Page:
In the attempt to present a life on film, there will always be parts that are left out. The camera cannot capture every minute detail of a person’s life, and that’s an understanding audiences will usually approach with. Where biopics may attempt to cram in all the information necessary, documentaries rarely try; they aim to capture real life without truncating events to fit a neat runtime, but rather honing in a moment and building a story out from there. The documentary as celebration of a milestone means that the viewer can reminisce and engage with the subject in a contemplative and intrigued manner. This is exactly where we are put with director One9’s Nas: Time Is Illmatic (2014).
It has been twenty years since the emergence of Queens export Nas. Back in 1994, his debut album Illmatic, a commentary and exploration of the urban jungle and racial tensions just simmering under the surface, was met with critical acclaim. Here the lens is focused on what shaped Nas to become the game-changing MC he was by the time 1994 rolled around. At the time of its release, Illmatic was hailed as a classic of the hip-hop genre, earning the highest rewards and ratings from critics and fans alike. Time Is Illmatic mixes the lasting impact of the album while starting from the beginning, tracing Nas’ childhood, his home life and the politics of the urban black community he lived in to help better contextualize what made his first record such a paradigm-shifting album.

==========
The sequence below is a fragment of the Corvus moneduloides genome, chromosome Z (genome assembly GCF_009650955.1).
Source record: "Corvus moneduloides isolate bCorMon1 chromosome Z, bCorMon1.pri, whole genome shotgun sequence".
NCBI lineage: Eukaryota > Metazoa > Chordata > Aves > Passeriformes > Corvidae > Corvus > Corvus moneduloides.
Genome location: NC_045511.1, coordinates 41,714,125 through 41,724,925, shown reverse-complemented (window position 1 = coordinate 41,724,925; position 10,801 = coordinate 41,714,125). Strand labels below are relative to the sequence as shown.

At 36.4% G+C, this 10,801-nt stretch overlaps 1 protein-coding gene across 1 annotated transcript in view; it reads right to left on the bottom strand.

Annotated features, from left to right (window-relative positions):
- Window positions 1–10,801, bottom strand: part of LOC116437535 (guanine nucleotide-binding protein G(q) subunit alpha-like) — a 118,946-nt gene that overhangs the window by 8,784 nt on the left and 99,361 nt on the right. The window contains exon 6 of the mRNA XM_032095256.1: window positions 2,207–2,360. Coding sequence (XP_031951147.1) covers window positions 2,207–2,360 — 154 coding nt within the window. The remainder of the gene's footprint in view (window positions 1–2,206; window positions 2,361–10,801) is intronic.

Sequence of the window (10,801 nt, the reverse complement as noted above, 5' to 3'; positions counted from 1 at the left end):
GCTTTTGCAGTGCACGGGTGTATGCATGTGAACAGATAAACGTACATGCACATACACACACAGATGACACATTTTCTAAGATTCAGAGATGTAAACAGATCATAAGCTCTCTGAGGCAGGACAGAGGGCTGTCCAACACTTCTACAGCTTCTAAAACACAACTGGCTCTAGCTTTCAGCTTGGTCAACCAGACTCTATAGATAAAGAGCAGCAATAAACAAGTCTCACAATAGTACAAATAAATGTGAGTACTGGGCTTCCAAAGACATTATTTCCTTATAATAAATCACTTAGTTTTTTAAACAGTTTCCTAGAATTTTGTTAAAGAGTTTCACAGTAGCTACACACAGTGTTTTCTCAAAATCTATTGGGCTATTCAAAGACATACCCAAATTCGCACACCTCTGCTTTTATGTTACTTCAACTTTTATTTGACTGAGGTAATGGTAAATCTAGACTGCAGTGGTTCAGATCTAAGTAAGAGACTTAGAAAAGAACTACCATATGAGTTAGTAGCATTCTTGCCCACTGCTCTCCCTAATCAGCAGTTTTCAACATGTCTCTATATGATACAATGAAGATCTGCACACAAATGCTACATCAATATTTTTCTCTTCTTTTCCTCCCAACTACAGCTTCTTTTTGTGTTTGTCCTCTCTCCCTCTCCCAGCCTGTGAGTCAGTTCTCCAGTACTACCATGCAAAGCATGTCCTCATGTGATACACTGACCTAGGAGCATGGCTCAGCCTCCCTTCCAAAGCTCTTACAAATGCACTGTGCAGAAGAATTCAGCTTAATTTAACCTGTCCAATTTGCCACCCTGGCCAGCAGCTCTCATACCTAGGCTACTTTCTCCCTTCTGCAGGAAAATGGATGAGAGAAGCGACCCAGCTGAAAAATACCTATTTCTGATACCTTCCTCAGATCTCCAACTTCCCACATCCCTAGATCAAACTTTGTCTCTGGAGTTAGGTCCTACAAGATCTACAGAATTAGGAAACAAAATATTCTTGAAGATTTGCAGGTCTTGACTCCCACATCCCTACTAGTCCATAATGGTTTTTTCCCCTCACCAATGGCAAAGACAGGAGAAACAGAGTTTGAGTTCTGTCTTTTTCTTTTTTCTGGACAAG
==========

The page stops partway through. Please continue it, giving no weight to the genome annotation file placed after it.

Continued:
Time Is Illmatic moves briskly through the Nas’ origins. A handful of minutes is given to each of the seminal moments in the artist’s life, keeping the pace clipped, but sometimes risking detours into befuddlement. As a result, viewers are taken in closely to the action, but left wondering: do we truly get to the heart of the man? Nas himself is captivating to watch: articulate, passionate and occasionally humorous, the films lays bare the storyteller persona he has been given over these past two decades. His life provides a rare window into racial politics and the trials and tribulations of urban life in the 1980s and 1990s.
There’s a weak portrait being painted of the person behind the public image, though, and it leaves the documentary lacking overall. Contributing stories from friends and colleagues are hardly well-used; they can appear trite or disingenuous. But for all its shortcomings, there power and rhythm of Time Is Illmatic cannot be escaped. Highly evocative of a byegone era, it simmers with the memories of an time when escape from ones circumstances lingered just outside reach, where clashes of will were all too prevalent and when it felt exciting to be at the beginning of a new movement in music. The film seems to have been made in the image of Nas himself: aloof, poetic and a figurehead of power.
Allie Gemmill | @alliegem